- Collectors: are small apps targeted to gather especific domain data to be shown in an especial section of the machine view. These collectors allows to get, for example, current CPU or disk usage. Generally speaking, collectors are only used by machine or platform administrators.
- Checkers: are small apps used to check especific aspects of machines connected, so they report failures found to the central server and, in some cases, they are able to fix them (by restarting the service, for example). Checker’s engine is run by core-admin’s agent on each machine in an independent manner.
Installing Core-Admin server
To know your current server IP (the default used for outgoing traffic) run the following command:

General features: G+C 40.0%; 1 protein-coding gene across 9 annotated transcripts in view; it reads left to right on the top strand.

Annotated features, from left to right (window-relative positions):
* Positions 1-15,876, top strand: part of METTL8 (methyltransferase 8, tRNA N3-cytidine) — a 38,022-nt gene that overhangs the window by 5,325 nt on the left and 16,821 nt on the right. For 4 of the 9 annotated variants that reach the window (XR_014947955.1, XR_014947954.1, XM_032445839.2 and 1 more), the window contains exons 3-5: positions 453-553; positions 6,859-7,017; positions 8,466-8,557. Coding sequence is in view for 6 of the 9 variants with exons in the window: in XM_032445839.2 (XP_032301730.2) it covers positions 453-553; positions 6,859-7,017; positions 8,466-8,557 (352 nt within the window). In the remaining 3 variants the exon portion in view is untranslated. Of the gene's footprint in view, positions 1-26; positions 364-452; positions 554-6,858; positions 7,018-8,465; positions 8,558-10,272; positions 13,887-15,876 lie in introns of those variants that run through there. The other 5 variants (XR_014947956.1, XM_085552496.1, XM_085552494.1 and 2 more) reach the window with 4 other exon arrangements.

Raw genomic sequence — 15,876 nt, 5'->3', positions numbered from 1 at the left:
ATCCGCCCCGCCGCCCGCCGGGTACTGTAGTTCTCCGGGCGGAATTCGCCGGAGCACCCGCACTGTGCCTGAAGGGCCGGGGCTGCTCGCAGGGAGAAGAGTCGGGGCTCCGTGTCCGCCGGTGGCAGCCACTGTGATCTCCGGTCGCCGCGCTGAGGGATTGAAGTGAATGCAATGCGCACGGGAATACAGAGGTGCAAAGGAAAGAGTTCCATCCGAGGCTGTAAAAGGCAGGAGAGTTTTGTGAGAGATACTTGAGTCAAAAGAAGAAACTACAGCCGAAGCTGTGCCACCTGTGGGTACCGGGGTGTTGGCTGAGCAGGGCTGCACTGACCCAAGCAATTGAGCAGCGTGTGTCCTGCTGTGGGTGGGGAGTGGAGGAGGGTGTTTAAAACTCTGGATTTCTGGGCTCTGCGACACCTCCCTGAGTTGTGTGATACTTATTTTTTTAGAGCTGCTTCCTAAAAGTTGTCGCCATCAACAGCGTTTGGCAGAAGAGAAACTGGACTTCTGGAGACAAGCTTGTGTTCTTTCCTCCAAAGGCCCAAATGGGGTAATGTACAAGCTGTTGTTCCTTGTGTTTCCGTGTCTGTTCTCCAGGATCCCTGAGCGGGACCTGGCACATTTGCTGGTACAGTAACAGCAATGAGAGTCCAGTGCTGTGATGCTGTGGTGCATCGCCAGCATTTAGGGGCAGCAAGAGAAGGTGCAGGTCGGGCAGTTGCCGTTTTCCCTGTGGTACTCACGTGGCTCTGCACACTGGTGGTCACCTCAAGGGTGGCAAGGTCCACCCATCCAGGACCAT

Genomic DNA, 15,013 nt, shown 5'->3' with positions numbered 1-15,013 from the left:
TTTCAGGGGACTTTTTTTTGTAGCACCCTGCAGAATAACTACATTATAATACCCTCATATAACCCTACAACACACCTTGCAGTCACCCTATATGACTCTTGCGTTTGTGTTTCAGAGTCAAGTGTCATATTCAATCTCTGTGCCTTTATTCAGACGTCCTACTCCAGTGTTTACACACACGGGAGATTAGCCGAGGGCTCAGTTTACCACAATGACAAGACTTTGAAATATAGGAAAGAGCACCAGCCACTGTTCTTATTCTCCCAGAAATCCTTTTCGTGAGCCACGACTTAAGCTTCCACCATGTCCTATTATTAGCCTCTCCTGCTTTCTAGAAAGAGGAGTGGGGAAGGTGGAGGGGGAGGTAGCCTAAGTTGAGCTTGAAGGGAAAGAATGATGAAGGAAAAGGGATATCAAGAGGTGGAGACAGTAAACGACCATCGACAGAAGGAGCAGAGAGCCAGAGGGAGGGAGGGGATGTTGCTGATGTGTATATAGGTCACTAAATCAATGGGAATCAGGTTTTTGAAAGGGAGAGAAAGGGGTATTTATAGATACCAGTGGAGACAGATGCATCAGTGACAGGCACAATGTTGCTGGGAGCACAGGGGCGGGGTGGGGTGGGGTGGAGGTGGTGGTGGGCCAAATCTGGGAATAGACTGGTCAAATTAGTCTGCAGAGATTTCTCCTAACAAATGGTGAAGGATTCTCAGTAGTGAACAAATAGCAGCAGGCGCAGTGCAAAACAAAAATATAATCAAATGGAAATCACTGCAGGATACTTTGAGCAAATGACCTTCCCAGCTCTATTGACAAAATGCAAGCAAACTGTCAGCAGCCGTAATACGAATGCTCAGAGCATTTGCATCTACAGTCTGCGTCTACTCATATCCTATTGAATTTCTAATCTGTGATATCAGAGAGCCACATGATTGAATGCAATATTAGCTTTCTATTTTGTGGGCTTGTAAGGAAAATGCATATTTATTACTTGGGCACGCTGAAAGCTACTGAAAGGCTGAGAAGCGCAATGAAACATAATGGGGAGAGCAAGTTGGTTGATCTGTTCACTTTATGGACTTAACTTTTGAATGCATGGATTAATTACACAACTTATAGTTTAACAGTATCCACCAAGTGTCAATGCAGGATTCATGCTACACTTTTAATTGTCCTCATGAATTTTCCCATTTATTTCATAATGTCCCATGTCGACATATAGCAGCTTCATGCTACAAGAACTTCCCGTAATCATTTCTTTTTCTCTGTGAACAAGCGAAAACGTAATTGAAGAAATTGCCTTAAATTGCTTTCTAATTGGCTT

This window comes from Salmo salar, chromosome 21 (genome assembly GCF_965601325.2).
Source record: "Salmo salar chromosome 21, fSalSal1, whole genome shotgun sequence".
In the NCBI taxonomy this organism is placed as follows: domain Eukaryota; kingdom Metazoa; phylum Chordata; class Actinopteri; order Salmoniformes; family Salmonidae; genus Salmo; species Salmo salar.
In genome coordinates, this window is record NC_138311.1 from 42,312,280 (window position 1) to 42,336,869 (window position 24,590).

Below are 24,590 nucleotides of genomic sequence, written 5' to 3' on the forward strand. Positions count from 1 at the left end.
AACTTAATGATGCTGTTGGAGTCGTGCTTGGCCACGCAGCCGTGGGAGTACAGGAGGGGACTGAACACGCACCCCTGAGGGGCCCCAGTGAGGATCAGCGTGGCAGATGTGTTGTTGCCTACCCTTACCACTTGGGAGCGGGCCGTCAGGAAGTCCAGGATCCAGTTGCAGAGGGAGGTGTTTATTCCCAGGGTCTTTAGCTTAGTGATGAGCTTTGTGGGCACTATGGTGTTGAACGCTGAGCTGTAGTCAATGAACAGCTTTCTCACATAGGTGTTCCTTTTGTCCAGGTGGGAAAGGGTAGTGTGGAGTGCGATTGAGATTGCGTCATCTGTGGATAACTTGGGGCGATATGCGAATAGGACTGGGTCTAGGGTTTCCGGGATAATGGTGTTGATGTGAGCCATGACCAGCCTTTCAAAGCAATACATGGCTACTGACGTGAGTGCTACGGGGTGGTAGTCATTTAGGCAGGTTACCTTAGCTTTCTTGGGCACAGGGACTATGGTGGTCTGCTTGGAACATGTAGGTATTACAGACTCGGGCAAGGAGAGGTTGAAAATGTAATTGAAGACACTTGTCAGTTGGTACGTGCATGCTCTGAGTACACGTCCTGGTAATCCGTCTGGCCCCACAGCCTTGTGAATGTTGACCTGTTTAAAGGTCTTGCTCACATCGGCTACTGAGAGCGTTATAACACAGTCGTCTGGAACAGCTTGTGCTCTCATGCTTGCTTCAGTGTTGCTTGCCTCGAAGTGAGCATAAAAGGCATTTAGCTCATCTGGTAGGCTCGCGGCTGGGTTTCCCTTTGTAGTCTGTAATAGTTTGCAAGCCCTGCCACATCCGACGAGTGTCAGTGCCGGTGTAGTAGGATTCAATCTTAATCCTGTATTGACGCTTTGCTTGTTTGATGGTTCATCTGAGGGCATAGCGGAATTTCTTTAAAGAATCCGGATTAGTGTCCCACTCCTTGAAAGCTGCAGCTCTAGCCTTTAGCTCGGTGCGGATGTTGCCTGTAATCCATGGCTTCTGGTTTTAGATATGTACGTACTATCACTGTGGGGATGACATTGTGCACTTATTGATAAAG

> ip route get 126.96.36.199 | head -n 1
188.8.131.52 via 192.168.1.100 dev eth0 src __your_source_ip_will_be_here__
Install Core-Admin server (resumed instructions, batch mode)
The following instructions will allow you to install Core-Admin very quickly for your testing and possible in many cases, it will be just enough. For more control over the installation see the “step by step instructions below”.
- First, install a mysql server if you don’t have it and a set of packages:
>> apt-get install mysql-server python wget python-mysqldb # or the equivalent command for your box and mysql backend
- Now download core-admin-installer:
>> cd /root >> rm -f core-admin-installer.py >> wget http://www.core-admin.com/downloads/core-admin-installer.py >> chmod +x core-admin-installer.py
- Install server and agent in one step. Define your